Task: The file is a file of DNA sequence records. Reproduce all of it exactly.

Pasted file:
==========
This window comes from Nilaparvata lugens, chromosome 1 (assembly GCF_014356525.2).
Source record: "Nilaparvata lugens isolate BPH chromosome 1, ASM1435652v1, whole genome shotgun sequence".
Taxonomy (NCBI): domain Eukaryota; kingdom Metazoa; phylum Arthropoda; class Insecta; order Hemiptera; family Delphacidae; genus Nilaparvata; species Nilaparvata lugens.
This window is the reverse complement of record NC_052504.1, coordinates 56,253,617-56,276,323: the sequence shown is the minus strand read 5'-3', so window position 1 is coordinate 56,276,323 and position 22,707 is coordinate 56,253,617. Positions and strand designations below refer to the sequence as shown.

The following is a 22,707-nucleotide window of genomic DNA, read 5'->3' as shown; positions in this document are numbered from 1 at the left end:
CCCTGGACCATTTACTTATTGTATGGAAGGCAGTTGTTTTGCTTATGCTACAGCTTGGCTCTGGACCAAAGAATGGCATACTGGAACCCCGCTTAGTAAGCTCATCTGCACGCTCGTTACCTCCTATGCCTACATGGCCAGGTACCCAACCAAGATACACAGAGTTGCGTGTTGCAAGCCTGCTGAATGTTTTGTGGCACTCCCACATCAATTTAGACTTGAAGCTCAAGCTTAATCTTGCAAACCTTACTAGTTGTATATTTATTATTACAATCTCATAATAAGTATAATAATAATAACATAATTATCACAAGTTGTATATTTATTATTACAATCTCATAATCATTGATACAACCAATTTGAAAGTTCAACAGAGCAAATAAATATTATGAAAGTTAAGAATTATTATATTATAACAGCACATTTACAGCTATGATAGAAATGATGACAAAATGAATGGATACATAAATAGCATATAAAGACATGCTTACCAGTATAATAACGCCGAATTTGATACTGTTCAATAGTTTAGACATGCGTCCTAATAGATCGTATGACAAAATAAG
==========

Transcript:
This window comes from Nilaparvata lugens, chromosome 1 (assembly GCF_014356525.2).
Source record: "Nilaparvata lugens isolate BPH chromosome 1, ASM1435652v1, whole genome shotgun sequence".
Taxonomy (NCBI): domain Eukaryota; kingdom Metazoa; phylum Arthropoda; class Insecta; order Hemiptera; family Delphacidae; genus Nilaparvata; species Nilaparvata lugens.
This window is the reverse complement of record NC_052504.1, coordinates 56,253,617-56,276,323: the sequence shown is the minus strand read 5'-3', so window position 1 is coordinate 56,276,323 and position 22,707 is coordinate 56,253,617. Positions and strand designations below refer to the sequence as shown.

The following is a 22,707-nucleotide window of genomic DNA, read 5'->3' as shown; positions in this document are numbered from 1 at the left end:
CCCTGGACCATTTACTTATTGTATGGAAGGCAGTTGTTTTGCTTATGCTACAGCTTGGCTCTGGACCAAAGAATGGCATACTGGAACCCCGCTTAGTAAGCTCATCTGCACGCTCGTTACCTCCTATGCCTACATGGCCAGGTACCCAACCAAGATACACAGAGTTGCGTGTTGCAAGCCTGCTGAATGTTTTGTGGCACTCCCACATCAATTTAGACTTGAAGCTCAAGCTTAATCTTGCAAACCTTACTAGTTGTATATTTATTATTACAATCTCATAATAAGTATAATAATAATAACATAATTATCACAAGTTGTATATTTATTATTACAATCTCATAATCATTGATACAACCAATTTGAAAGTTCAACAGAGCAAATAAATATTATGAAAGTTAAGAATTATTATATTATAACAGCACATTTACAGCTATGATAGAAATGATGACAAAATGAATGGATACATAAATAGCATATAAAGACATGCTTACCAGTATAATAACGCCGAATTTGATACTGTTCAATAGTTTAGACATGCGTCCTAATAGATCGTATGACAAAATAAG